GDG- Inevitable defeat
glory at zbzoom.net
Mon Jan 23 19:22:50 CST 2012
Just finished "how the south could have won the civil war", by Bevin Alexander-Armchair General 3-2012
Saddled with leaders like Davis and Lee, who could not perceive reality, the South's defeat was inevitable.
The crux of the article is Jackson understood that the means of war now favored the defense as witnessed during the 7 days battles when only 1 of Lee's 5 frontal attacks succeeded.
Rifled muskets and canister would bleed out the southern army at this rate.
Instead, Jackson encouraged offensive movement leading to a defensive stance on ground of his choice.
He also favored aggressive northern invasion with additional plans to destroy factories, railroads and mines.
Both Davis and Lee rejected his strategy. Davis was in favor of a more passive policy hoping the north would tire or Britain/France would intervene.
Lee favored frontal attacks.
At second manassas, Jackson's proposals led to an opportunity to destroy Pope's army. It may have worked if Lee would have attacked Popes left earlier, failing to prevent retreat.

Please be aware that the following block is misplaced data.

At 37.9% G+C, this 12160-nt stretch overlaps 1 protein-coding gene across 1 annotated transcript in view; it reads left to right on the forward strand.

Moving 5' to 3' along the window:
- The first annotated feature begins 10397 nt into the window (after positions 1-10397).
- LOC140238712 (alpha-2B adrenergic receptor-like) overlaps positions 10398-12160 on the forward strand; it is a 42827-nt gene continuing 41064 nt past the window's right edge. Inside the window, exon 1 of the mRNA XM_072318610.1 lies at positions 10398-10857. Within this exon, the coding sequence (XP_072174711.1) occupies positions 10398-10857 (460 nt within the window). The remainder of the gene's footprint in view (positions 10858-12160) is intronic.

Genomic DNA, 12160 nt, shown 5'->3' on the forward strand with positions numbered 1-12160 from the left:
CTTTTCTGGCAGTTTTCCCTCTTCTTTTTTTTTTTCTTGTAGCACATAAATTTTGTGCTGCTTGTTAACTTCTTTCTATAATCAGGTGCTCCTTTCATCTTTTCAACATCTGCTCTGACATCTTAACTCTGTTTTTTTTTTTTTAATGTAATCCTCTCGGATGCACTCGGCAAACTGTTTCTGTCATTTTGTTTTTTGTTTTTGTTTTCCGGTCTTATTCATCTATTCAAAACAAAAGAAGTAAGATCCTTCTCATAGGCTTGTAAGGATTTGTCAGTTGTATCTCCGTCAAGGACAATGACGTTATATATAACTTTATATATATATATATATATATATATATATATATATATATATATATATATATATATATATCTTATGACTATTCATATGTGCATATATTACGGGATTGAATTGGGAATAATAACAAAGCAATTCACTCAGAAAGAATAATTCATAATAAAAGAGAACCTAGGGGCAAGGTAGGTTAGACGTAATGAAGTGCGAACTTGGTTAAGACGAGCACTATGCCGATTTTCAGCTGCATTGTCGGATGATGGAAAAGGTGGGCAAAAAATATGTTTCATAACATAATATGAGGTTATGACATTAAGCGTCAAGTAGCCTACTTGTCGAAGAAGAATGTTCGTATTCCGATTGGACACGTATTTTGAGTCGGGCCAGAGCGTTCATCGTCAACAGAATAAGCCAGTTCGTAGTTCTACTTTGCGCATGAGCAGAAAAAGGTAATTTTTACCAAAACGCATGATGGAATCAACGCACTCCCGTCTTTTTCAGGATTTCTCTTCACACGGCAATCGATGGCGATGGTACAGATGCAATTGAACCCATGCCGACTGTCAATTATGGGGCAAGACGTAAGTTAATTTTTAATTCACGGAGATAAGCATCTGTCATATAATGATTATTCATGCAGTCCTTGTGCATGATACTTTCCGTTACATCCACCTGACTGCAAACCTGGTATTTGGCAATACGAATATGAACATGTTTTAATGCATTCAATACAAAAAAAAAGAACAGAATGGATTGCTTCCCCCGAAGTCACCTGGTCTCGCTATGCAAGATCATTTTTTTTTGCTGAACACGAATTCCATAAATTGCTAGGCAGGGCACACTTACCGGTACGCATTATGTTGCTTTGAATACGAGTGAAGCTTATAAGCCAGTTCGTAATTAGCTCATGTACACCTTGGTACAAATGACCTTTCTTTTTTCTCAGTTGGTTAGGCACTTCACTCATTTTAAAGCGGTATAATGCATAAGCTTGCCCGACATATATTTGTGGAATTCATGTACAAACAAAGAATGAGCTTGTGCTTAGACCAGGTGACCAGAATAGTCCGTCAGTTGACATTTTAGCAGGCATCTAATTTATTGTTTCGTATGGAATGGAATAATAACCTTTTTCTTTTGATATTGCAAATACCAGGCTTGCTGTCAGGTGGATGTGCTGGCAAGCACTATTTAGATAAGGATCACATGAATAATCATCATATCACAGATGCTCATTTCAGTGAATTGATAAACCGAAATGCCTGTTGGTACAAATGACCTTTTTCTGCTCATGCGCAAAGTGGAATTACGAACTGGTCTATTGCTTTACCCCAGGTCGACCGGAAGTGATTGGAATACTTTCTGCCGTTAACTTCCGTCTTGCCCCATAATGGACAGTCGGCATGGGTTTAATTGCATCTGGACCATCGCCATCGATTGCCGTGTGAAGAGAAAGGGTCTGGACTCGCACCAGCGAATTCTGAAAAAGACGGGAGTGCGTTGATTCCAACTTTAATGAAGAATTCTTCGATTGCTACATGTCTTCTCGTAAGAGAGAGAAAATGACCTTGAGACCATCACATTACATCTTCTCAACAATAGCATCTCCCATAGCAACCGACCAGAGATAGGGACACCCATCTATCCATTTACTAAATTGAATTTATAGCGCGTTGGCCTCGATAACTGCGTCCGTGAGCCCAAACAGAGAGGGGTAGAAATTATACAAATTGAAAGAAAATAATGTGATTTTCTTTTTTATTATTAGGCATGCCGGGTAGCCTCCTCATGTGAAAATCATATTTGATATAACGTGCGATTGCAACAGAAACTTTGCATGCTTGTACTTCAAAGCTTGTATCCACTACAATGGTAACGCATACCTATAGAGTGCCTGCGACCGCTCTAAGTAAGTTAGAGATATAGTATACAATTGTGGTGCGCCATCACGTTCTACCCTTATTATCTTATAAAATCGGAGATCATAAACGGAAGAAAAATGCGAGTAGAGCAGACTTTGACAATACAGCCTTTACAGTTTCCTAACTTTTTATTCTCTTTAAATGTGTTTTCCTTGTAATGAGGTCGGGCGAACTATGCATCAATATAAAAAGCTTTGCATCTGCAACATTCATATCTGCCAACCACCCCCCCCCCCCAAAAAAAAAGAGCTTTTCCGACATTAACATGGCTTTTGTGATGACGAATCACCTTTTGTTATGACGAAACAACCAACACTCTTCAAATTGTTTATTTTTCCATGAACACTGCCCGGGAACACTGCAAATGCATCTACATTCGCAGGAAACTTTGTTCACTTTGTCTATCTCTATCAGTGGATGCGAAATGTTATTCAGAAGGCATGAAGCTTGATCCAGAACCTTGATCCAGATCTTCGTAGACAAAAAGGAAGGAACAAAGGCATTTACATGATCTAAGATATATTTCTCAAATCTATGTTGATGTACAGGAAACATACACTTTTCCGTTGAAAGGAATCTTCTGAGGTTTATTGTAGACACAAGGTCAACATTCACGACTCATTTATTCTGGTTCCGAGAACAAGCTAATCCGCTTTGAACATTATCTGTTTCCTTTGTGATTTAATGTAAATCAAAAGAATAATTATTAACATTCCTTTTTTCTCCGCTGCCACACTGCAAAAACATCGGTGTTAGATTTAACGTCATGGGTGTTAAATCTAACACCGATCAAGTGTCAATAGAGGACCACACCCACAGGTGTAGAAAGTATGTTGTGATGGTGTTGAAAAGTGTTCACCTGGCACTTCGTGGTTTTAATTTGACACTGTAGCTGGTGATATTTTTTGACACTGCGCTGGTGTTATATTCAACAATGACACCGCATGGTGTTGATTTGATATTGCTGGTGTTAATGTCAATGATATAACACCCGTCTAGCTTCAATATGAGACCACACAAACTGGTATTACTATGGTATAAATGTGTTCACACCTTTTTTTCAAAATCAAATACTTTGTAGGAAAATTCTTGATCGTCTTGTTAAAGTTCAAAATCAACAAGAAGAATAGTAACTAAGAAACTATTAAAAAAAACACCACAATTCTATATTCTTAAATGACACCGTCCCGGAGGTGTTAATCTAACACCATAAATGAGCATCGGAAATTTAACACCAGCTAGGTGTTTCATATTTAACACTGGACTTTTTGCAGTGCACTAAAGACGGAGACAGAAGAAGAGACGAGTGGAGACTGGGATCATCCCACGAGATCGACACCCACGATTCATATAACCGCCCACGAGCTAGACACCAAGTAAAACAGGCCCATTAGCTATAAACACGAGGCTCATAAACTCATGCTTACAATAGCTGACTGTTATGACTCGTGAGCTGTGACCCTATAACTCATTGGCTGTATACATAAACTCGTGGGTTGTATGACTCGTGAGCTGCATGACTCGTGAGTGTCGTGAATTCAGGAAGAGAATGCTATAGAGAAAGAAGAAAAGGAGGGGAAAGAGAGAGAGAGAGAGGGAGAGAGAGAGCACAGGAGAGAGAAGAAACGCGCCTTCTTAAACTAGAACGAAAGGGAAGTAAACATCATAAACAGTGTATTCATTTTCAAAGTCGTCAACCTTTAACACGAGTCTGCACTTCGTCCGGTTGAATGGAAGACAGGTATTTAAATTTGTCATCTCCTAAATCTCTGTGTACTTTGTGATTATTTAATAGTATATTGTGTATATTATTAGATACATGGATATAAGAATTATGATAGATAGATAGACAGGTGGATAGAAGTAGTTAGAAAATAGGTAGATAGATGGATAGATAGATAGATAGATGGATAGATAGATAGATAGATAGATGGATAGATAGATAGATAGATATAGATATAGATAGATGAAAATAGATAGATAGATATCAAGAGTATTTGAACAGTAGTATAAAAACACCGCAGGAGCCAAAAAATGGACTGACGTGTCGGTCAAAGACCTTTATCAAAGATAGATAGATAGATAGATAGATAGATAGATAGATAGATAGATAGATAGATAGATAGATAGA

At Antietam, Jackson disagreed with Lee's goal of going to destroy the bridge over the Susquehanna.
Instead he wanted to draw Mac to attack him north of Washington with added goal of destroying factories etc
When battle took place at Antietam, Lee chose to fight despite little room for maneuver. Jackson's ideals would have favored withdrawing to a more favorable defensive position.
At Fredericksburg, Jackson proposed going south to North Anna River where the cavalry would better be able to prevent the union army's retreat and resupply.
At Chancellorsville, Lee put Jackson's strategy in place. An end around to cut off Hookers retreat over the Rappahannock at US Ford was foiled by Jackson's wound.
Lee invaded North again but continued his fixation on frontal attacks during three costly days at Gettysburg.
The above are interesting points although over simplified and without primary sources.
Sent from my iPhone
More information about the Gettysburg